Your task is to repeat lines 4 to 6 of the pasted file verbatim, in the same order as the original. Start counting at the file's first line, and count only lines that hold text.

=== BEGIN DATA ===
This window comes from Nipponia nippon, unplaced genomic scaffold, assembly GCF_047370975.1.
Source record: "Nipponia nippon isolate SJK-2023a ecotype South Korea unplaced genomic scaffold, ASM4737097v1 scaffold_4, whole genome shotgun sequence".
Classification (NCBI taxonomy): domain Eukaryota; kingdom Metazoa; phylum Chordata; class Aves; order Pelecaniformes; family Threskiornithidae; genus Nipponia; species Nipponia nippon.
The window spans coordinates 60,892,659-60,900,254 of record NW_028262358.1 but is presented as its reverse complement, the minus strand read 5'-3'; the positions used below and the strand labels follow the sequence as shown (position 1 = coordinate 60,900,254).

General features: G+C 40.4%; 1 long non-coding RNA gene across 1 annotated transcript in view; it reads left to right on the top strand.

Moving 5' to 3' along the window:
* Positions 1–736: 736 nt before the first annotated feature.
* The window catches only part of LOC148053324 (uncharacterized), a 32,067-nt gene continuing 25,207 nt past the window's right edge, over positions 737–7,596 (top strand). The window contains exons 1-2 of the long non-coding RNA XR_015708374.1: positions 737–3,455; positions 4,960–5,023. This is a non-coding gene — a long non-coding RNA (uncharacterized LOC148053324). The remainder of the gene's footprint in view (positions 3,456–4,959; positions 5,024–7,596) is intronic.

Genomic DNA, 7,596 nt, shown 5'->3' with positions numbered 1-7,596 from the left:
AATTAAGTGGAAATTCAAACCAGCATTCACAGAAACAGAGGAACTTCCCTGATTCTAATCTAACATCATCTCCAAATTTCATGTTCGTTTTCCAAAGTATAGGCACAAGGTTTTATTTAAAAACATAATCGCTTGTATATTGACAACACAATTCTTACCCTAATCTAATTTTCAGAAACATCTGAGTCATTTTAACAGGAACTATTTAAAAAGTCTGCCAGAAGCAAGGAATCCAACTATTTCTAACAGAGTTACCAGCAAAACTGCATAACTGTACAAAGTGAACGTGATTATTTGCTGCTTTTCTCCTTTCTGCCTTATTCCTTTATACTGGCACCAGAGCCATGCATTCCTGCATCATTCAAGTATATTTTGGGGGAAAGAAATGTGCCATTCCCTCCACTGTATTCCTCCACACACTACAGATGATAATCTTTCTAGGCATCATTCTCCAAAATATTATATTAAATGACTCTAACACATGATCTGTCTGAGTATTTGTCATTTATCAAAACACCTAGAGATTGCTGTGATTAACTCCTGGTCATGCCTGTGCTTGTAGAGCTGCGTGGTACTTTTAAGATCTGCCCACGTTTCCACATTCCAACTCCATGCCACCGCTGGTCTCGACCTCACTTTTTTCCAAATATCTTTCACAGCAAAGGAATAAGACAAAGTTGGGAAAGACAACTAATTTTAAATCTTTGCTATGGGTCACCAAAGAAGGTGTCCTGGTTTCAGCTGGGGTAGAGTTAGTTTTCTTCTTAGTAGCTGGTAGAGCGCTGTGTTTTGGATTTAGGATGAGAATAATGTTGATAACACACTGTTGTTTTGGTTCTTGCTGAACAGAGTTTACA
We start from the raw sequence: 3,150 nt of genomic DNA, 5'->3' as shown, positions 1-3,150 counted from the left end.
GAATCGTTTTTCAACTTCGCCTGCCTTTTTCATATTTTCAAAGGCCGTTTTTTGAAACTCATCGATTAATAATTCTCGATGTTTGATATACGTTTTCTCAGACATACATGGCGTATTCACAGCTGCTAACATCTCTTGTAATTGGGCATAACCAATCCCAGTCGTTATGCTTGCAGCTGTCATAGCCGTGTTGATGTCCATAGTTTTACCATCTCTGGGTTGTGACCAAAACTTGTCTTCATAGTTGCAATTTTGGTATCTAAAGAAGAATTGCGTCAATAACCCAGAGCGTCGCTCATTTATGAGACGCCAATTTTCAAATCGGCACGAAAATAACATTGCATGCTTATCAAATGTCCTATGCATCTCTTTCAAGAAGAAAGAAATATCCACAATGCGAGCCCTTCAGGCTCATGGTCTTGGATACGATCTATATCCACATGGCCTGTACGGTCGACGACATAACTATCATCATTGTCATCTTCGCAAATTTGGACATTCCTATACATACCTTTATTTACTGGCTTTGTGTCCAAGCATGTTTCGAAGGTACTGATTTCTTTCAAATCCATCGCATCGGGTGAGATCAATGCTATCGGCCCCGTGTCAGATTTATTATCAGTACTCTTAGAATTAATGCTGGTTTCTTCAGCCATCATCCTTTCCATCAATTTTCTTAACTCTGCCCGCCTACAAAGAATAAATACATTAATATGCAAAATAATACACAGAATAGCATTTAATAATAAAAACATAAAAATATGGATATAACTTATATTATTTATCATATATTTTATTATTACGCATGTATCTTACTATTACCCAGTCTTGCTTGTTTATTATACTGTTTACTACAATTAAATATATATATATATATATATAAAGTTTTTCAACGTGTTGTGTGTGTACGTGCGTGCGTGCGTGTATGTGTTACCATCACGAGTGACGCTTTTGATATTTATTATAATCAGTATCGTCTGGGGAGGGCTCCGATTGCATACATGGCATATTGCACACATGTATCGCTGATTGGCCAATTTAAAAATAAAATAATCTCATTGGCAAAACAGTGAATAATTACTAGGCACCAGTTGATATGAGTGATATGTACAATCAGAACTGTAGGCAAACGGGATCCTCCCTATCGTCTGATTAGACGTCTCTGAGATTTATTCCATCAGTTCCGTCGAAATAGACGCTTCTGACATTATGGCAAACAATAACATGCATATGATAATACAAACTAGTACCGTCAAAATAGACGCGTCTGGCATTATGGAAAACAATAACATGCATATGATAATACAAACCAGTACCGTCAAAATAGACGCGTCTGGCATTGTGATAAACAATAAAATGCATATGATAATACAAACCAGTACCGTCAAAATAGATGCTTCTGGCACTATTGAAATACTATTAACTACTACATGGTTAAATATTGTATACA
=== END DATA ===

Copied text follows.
The window spans coordinates 60,892,659-60,900,254 of record NW_028262358.1 but is presented as its reverse complement, the minus strand read 5'-3'; the positions used below and the strand labels follow the sequence as shown (position 1 = coordinate 60,900,254).

General features: G+C 40.4%; 1 long non-coding RNA gene across 1 annotated transcript in view; it reads left to right on the top strand.

Moving 5' to 3' along the window: